As a greater portion of insurance premiums represent subsidy, the role of the health insurer has to change from one of underwriting risk, i.e., pricing the probability of Mayhem, to managing risk, i.e., working to reduce the cost of known conditions within the insurance/subsidy pool, the latter requiring a substantially different set of skills than the former.  This transformation of the health insurance industry was already under way prior to the passage of PPACA (our healthcare reform law), as corporations began requiring risk management programs from their insurance companies.  Without this transformation, healthcare inflation is destined to sustain at its current levels, probably for eternity, or at least until the increases in the prevalence of chronic illnesses and the probability of Mayhem achieve some steady state, which with the baby-boomers now reaching 65 years-old will not occur anytime soon.  Regardless of who “pays” for the insurance/subsidies the costs of healthcare are going up, up, up, until the system shifts toward a structure where patients, payers and providers are economically accountable for managing risk.

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July 6, 2010

Inside Value-Based Healthcare – Part 2: Who Pays for Health(care) Insurance

In my previous post, Value-Based Healthcare Part 1, I talked about the two primary business risks faced by insurers, Moral Hazard and Adverse Selection.  Recall that for health insurance markets to work effectively they must be structured to mitigate Adverse Selection (i.e., the reality that the very fact that someone is seeking insurance might make them uninsurable in the first place).  This means that the healthiest people must stay in the market as part of the risk pool, otherwise the underwriting will not work at affordable premium rates.  As such, employer-based Group Model health insurance has evolved as the prevalent distribution method.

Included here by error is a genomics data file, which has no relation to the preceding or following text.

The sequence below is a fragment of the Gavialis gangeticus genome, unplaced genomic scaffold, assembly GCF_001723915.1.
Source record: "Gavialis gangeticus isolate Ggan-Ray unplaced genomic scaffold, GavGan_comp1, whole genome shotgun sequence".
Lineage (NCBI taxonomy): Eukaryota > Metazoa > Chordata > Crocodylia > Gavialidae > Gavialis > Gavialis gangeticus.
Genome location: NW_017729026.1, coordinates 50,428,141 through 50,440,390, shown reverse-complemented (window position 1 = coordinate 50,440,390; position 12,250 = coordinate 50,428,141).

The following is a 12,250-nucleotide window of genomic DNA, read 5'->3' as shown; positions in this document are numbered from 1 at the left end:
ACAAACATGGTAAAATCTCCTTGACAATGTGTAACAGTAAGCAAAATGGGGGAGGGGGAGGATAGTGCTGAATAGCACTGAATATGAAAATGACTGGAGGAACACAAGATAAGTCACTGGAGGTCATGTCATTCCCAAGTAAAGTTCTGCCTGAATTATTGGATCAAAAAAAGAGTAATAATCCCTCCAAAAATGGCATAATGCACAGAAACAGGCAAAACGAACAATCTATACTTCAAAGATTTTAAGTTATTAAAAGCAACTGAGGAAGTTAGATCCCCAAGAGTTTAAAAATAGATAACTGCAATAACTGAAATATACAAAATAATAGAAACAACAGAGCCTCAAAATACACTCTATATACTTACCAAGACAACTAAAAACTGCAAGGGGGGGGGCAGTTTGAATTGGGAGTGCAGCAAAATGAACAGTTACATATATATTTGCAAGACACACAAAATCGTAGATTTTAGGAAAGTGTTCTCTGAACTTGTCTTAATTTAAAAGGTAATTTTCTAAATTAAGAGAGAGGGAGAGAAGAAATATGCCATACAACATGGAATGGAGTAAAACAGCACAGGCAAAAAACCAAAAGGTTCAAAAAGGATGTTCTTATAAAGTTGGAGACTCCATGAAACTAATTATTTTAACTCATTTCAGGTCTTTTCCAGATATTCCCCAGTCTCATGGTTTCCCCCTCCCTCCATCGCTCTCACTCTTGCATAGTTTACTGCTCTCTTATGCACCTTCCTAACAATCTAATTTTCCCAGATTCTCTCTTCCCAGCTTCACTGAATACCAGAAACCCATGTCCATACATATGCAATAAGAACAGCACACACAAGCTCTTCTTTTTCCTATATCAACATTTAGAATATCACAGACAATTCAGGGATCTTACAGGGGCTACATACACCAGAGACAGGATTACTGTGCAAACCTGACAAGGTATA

So who pays for employer-based health insurance?

Today health insurance costs average about $4,800 per person per year.  While this expense is paid for by employers, it is essentially part of salary costs, and so it is really money that would otherwise be paid to employees were it not for the mandatory participation required in most Group Model plans.

Employers offer to buy the coverage on behalf of employees because they believe that having their employees insured improves productivity and it is viewed by prospective employees as a competitive perk.  This works out well from a risk pooling perspective, making Group Model insurance less expensive on average.  But what really drives the Group Model is its income tax subsidy.  The federal government does not assess income taxes on the value of Group Model health insurance (this subsidy does not exist for individual purchases of health insurance).

This tax subsidy is massive.  The average employee is in the 25% federal income tax bracket, making the subsidy worth about $1,200 per year (25% of the $4,800 average annual premium).  Approximately 180 million people participate in Group Model plans, meaning the total amount of this annual subsidy is about $216 billion per year.